Animal House revisited
Q: What's changed to make students drink so dangerously?
A: I think in the 1980s when the national 21 drinking age went into effect. When I was in college we'd invite faculty members and their wives to our cocktail parties. You felt like a grownup and you ended up, as a result, acting like a grownup. You could also see that adults could have two drinks and then stop. Now they don't see that because no adult who doesn't want to be sued is going to be anywhere near an underage drinker.
Q: You make the somewhat counterintuitive case that one solution might be lowering the drinking age to 18 again. How likely is that?
A: I think it's unlikely to happen because it's just very hard for a politician to come out with a sound bite in defense of lowering the drinking age. And MADD [Mothers Against Drunk Driving] and the people who were instrumental in getting that law passed in the first place will land on them like a ton of bricks. At some point, I hope they will at least think about it. There are some people, including John McCardell, who was the former president of Middlebury, who's trying to look at this seriously, to put together some white papers and start to build the political groundwork to go back to this. Here's a guy who spent 13 years as president of a very prestigious college saying this is bad policy. It's not that you're in favor of younger people drinking a lot. It's just that this isn't the answer. This isn't doing it.
Q: Beyond excessive drinking, you also make the case that students are disconnected from academics, from the faculty, and from each other.
A: Students are not working as hard as they used to. Grade inflation is a real thing. I've had students tell me, if they handed us more work to do, we'd rise to the occasion. If you keep them busy doing what they're supposed to be doing in college they're not going to have time to get in trouble. And that's where the disconnection comes inthe disconnection between faculty and students. There's a kid at Duke who said there's an unwritten contract here which says "We won't bother you if you won't bother us." It's unfortunately quite true, even at these high-end schools.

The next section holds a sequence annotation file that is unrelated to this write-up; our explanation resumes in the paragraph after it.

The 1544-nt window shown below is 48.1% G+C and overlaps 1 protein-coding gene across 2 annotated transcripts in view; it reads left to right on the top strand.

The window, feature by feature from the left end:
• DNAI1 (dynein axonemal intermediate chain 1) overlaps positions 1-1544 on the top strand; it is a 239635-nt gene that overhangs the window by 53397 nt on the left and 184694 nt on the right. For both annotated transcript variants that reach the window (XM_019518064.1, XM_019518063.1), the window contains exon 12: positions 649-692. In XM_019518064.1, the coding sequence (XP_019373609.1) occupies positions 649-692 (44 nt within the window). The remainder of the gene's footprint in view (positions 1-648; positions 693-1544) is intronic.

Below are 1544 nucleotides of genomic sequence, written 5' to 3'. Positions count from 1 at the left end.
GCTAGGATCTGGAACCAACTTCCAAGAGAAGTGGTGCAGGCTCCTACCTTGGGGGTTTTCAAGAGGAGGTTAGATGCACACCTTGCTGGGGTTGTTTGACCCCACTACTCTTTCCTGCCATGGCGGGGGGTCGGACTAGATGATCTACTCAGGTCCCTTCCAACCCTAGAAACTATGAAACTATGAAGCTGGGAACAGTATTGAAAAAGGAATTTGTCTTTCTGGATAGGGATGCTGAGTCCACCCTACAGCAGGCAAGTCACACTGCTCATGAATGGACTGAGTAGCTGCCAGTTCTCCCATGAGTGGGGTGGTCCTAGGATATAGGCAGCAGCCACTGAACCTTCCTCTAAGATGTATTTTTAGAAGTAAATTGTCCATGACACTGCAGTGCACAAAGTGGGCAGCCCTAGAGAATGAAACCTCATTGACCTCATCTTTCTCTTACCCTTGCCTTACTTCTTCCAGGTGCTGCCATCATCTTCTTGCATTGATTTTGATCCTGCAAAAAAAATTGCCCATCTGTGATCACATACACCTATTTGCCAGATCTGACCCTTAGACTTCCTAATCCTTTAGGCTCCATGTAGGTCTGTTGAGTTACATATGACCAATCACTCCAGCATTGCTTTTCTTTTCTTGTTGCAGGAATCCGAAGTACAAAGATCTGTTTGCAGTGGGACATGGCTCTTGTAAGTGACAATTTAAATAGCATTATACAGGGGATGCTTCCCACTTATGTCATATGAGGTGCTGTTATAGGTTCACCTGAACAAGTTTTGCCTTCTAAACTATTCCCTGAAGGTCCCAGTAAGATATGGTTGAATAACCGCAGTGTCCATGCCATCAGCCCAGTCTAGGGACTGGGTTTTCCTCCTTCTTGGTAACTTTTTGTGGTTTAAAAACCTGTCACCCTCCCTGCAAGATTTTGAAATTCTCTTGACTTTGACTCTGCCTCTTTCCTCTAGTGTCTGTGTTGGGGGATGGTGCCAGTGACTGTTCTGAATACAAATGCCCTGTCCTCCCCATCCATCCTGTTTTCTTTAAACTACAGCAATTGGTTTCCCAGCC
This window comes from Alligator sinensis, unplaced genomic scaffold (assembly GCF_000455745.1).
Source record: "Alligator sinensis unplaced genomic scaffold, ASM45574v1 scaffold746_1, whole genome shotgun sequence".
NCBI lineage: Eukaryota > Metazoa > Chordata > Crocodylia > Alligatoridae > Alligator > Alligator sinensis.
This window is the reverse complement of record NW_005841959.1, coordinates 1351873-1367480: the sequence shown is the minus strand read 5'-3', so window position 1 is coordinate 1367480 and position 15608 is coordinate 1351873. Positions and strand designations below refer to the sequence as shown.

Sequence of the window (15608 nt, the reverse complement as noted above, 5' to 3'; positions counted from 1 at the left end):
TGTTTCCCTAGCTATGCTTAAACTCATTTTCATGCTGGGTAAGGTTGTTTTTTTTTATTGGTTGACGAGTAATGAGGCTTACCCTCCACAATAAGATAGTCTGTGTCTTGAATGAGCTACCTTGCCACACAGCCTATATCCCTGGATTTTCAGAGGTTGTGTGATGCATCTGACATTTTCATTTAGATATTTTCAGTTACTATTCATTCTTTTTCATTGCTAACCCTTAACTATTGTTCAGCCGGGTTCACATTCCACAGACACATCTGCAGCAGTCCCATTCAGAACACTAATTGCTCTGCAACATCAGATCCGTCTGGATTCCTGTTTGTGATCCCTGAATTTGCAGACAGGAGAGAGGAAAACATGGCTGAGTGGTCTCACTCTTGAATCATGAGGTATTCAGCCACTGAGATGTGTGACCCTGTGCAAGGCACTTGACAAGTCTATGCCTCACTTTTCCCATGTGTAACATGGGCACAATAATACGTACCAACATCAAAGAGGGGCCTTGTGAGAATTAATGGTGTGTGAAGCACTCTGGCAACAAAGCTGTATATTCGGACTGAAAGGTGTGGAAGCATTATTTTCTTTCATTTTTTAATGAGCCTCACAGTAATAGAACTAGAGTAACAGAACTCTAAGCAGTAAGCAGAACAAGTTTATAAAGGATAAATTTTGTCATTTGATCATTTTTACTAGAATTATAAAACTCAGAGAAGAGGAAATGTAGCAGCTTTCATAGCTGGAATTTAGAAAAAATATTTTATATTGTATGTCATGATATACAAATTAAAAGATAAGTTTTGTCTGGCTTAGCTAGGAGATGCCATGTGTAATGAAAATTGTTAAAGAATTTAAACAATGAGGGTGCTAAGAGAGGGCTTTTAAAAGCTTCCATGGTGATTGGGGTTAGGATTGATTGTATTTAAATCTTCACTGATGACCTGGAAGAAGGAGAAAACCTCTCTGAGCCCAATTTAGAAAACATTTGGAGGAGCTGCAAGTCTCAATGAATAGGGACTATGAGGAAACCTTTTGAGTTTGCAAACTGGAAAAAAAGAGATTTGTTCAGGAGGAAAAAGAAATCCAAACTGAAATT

You expect that at a Wisconsin or a Berkeley or an Indiana. You shouldn't have that at Stanford. And you certainly shouldn't have that at a Hamilton or a Middlebury or a Pomona. It is better at the small colleges, the community is so small it's hard not to know people, but it's still not as intimate a relationship as there was when I was there.
Q: Even with all of today's technology, you still don't see students connecting in the same way?
A: All the tools of connection are here. You've got people IM-ing and everything else. At Stanford, the first day I was there, I sat in on a meeting where the academic computing department was talking about putting in videoconference units into the residence halls, so that they could have instant communications, videoconferencing with students who were in Florence that semester and you go wow, I mean, this is a totally different world.